SARP provides multiple services to students, including a 24-hour crisis line, accompaniment to legal appointments, and individual and group counseling. The department also provides training to various groups on campus. These trainings cover a range of topics, including healthy dating and active bystandership.

Slay said that since the start of the pandemic, there has been an increase of use of services, which she attributes to the increase of sexual violence and the accessibility of SARP’s telehealth services.

Additionally, Slay said that the conversation around sexual and mental health has become more normalized.

“Anecdotally, I had a student share with me that when they first came to BU seeking help, it just wasn’t something that people did or felt comfortable doing. Then, as time went on, they got more comfortable as more people were talking about mental health and experiences that they had, and getting support,” Slay said.

Over the course of the pandemic, there was a “big reckoning,” as Slay called it, addressing violence on campus. On multiple occasions, students gathered in protest, demanding the administration respond to student’s sexual assault accusations with more transparency and force.

The Daily Free Press, the BU student newspaper, reported that a protest in early 2021 drew an estimated 600 students across campus carrying posters with statements like “BU is complicit” and “Our University has a sexual assault problem.”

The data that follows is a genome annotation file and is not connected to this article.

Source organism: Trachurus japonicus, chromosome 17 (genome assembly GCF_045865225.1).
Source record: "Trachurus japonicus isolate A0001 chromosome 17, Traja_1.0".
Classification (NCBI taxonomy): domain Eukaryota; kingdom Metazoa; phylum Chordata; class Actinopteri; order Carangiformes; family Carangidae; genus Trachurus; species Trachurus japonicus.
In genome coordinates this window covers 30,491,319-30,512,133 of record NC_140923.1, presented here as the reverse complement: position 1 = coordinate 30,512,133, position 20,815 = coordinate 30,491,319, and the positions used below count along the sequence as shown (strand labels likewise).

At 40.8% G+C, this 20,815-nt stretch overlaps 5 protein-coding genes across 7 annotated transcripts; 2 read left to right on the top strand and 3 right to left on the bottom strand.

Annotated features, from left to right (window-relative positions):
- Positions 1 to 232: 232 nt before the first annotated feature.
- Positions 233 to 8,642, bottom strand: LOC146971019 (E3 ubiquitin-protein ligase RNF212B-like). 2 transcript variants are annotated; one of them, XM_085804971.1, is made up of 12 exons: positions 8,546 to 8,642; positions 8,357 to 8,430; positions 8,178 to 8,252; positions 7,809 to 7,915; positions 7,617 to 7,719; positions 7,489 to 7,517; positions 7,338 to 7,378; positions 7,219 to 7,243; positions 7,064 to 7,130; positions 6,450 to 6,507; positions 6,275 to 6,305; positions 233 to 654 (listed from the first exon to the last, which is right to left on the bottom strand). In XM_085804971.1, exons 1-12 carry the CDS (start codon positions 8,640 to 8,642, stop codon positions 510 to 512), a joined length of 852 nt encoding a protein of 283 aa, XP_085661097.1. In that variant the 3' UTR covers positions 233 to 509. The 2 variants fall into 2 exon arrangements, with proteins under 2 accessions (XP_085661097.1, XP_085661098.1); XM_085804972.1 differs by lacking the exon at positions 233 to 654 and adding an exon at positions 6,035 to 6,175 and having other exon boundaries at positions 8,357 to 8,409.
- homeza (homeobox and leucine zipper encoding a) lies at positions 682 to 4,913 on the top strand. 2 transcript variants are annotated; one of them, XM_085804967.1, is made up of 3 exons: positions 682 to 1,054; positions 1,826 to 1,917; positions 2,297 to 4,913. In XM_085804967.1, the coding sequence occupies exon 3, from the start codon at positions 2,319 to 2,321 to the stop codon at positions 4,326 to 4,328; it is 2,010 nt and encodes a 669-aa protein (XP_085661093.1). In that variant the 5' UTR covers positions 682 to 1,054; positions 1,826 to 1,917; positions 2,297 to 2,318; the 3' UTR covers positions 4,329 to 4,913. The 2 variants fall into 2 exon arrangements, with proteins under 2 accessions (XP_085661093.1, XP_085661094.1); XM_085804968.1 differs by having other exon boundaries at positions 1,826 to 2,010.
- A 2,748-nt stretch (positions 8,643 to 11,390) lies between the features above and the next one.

Slay said that she is hopeful about the prevention and education around sexual violence, even coming out of the pandemic. This is due in part to new legislation targeted directly to combat this issue.

On January 12, 2021, Gov. Charlie Baker signed a new Campus Safety Act aimed at addressing sexual violence on and off college and university campuses. This new act places several obligations on academic institutions, including a requirement to conduct anonymous sexual misconduct campus climate surveys and publish the results.

In Rhode Island, Gov. Dan McKee is supporting a proposal that would place investments into the state’s services that support survivors of domestic violence and sexual assault.

“We know COVID-19 has exacerbated domestic violence in our state,” McKee wrote in a letter to state Sen. Ryan Pearson, D-Cumberland. “Investment is needed to support survivors, particularly with housing.”

McKee proposed using $4.5 million in American Rescue Plan Act funding to support these services.

In Massachusetts, there was a push to allocate ARPA funding to support survivors of sexual violence. In a letter to The Patriot Ledger, leaders from various preventive sexual violence centers wrote in support of an amendment by Sen. Julian Cyr, D-Truro to an ARPA bill that would use funding to “stabilize victim services for survivors of trauma, including sexual assault, domestic violence, stalking, and homicide.”

Lawmakers ended up making two amendments to the bill. One created the Sustainability of Victim Services Trust Fund. Amounts credited to this fund focused on “the sustainability of victim service programming and supporting victims of crime in the commonwealth.”

The second amendment, the Louis D. Brown Peace Institute & Survivor-Led Violence Prevention, stated that $3.5 million shall be allocated to, “address the emergent need for survivors of homicide victims and surviving victims of violent crime for immediate access to emergency housing relocation, exacerbated by the COVID-19 crisis.”